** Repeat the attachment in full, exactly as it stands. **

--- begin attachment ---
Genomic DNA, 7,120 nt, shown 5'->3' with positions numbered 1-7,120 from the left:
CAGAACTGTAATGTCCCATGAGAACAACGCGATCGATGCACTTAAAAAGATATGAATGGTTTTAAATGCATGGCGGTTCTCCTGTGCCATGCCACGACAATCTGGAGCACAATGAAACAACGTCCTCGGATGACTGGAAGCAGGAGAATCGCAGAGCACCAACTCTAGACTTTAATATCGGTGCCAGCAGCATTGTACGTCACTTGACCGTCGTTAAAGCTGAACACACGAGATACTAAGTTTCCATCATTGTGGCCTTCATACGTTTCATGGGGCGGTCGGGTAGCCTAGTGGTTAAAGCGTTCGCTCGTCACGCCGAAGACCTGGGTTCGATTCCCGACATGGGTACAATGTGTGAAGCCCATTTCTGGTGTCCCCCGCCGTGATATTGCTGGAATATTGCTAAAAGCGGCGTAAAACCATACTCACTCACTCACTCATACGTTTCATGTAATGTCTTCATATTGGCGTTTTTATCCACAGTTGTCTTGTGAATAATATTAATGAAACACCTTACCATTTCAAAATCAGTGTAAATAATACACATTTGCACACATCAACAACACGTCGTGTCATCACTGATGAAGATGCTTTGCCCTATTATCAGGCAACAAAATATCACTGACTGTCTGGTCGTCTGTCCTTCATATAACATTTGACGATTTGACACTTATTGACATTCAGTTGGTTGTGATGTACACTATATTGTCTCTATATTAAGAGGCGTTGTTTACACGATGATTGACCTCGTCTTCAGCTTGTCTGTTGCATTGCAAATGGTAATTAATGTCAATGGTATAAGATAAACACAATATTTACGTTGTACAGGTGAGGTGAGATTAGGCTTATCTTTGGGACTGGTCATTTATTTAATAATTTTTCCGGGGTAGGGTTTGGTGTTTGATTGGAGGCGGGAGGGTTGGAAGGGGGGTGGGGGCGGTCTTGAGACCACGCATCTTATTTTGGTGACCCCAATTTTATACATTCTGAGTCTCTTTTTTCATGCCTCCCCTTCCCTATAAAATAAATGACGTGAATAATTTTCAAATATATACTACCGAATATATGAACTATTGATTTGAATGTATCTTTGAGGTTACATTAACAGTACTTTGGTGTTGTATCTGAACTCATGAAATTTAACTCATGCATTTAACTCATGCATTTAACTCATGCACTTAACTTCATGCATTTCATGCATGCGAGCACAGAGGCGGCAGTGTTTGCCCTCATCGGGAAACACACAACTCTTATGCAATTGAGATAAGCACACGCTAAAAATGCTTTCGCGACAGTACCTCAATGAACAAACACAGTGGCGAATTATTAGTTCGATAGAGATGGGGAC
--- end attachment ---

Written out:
Genomic DNA, 7,120 nt, shown 5'->3' with positions numbered 1-7,120 from the left:
CAGAACTGTAATGTCCCATGAGAACAACGCGATCGATGCACTTAAAAAGATATGAATGGTTTTAAATGCATGGCGGTTCTCCTGTGCCATGCCACGACAATCTGGAGCACAATGAAACAACGTCCTCGGATGACTGGAAGCAGGAGAATCGCAGAGCACCAACTCTAGACTTTAATATCGGTGCCAGCAGCATTGTACGTCACTTGACCGTCGTTAAAGCTGAACACACGAGATACTAAGTTTCCATCATTGTGGCCTTCATACGTTTCATGGGGCGGTCGGGTAGCCTAGTGGTTAAAGCGTTCGCTCGTCACGCCGAAGACCTGGGTTCGATTCCCGACATGGGTACAATGTGTGAAGCCCATTTCTGGTGTCCCCCGCCGTGATATTGCTGGAATATTGCTAAAAGCGGCGTAAAACCATACTCACTCACTCACTCATACGTTTCATGTAATGTCTTCATATTGGCGTTTTTATCCACAGTTGTCTTGTGAATAATATTAATGAAACACCTTACCATTTCAAAATCAGTGTAAATAATACACATTTGCACACATCAACAACACGTCGTGTCATCACTGATGAAGATGCTTTGCCCTATTATCAGGCAACAAAATATCACTGACTGTCTGGTCGTCTGTCCTTCATATAACATTTGACGATTTGACACTTATTGACATTCAGTTGGTTGTGATGTACACTATATTGTCTCTATATTAAGAGGCGTTGTTTACACGATGATTGACCTCGTCTTCAGCTTGTCTGTTGCATTGCAAATGGTAATTAATGTCAATGGTATAAGATAAACACAATATTTACGTTGTACAGGTGAGGTGAGATTAGGCTTATCTTTGGGACTGGTCATTTATTTAATAATTTTTCCGGGGTAGGGTTTGGTGTTTGATTGGAGGCGGGAGGGTTGGAAGGGGGGTGGGGGCGGTCTTGAGACCACGCATCTTATTTTGGTGACCCCAATTTTATACATTCTGAGTCTCTTTTTTCATGCCTCCCCTTCCCTATAAAATAAATGACGTGAATAATTTTCAAATATATACTACCGAATATATGAACTATTGATTTGAATGTATCTTTGAGGTTACATTAACAGTACTTTGGTGTTGTATCTGAACTCATGAAATTTAACTCATGCATTTAACTCATGCATTTAACTCATGCACTTAACTTCATGCATTTCATGCATGCGAGCACAGAGGCGGCAGTGTTTGCCCTCATCGGGAAACACACAACTCTTATGCAATTGAGATAAGCACACGCTAAAAATGCTTTCGCGACAGTACCTCAATGAACAAACACAGTGGCGAATTATTAGTTCGATAGAGATGGGGAC